Many couples said that once they got married, their parents started asking about when they would start a family of their own. “It was something that my mom pressed me on for a little while,” Ms. Showers said. “After a few frank conversations with her about just having no desire whatsoever to have children, she’s backed off of me a ton and completely respects our decision.”

Other couples managed to pacify family members while making their own traditions. Sidrah Atiq, 29, and Michael Wiseman, 31, married in Chicago in 2015, and they found a way to honor the more traditional values of Ms. Atiq’s family while starting their marriage their own way.

“We had started looking at houses to buy, and my family wouldn’t allow us to live together ahead of marriage,” said Ms. Atiq, a real estate broker and interior designer in Chicago. “So to bypass that whole issue, we kind of got married at our engagement party.”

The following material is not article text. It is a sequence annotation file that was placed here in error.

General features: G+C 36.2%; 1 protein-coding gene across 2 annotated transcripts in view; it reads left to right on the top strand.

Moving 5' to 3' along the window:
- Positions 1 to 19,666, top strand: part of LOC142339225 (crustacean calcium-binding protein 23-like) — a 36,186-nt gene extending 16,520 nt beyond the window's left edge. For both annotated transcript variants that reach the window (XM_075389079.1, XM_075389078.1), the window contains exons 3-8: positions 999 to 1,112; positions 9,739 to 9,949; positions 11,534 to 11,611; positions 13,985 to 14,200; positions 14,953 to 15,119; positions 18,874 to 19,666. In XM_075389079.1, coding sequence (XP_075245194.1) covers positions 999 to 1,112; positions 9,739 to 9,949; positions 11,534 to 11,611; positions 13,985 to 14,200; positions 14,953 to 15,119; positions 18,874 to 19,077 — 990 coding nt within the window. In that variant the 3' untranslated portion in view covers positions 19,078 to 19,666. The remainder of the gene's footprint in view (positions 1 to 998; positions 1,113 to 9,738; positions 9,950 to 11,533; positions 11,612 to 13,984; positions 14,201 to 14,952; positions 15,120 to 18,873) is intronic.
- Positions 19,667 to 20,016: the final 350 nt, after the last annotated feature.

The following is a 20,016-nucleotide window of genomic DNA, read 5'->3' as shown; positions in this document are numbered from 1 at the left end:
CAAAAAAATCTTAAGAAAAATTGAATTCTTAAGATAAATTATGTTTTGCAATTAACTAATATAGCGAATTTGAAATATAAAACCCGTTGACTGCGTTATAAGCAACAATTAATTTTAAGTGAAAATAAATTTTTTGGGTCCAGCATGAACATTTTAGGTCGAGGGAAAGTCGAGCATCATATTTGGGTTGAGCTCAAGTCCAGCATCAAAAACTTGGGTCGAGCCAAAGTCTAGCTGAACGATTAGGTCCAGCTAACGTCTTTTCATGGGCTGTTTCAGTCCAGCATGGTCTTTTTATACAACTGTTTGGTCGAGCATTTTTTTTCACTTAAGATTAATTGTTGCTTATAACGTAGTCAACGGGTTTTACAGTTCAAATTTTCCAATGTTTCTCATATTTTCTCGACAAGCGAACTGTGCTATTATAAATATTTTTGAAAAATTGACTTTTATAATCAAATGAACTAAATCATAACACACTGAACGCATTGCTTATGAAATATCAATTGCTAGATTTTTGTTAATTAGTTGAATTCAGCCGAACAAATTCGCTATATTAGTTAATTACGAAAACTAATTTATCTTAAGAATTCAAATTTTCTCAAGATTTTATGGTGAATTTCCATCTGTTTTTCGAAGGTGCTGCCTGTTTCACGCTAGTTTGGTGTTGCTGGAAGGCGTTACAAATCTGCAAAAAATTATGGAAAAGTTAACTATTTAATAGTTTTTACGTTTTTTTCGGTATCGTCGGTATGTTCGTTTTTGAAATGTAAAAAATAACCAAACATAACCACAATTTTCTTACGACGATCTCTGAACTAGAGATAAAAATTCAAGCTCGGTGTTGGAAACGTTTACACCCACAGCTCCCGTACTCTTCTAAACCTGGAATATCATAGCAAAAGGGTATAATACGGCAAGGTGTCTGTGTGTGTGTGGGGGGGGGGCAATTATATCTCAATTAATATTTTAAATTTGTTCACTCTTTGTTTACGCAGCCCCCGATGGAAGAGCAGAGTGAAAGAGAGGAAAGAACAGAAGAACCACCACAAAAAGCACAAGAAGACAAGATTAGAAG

“People didn’t really realize that we were getting married — in my culture, it’s called a Nikkah,” she added. “And that’s basically like, you’re legally married.”

After their Nikkah, Ms. Atiq and Mr. Wiseman, a mortgage professional, purchased their home, which they renovated while preparing for a bigger wedding celebration in 2016.

Some couples saw their wedding as the first way to establish their identity as a couple outside their families. Mr. Osman said of his wedding to Mr. Goodemoot, “Because we’re a gay couple and because we paid for it ourselves, we really had a lot of liberty to do whatever we wanted because we didn’t have peoples’ opinions getting in the way. And I think that really helped for us. I think it made it less stressful.”

If marriage is not so different from cohabitation, why are millennials still doing it? The answer — at least according to the couples interviewed — does not really boil down to “tax benefits” or involve much practicality at all.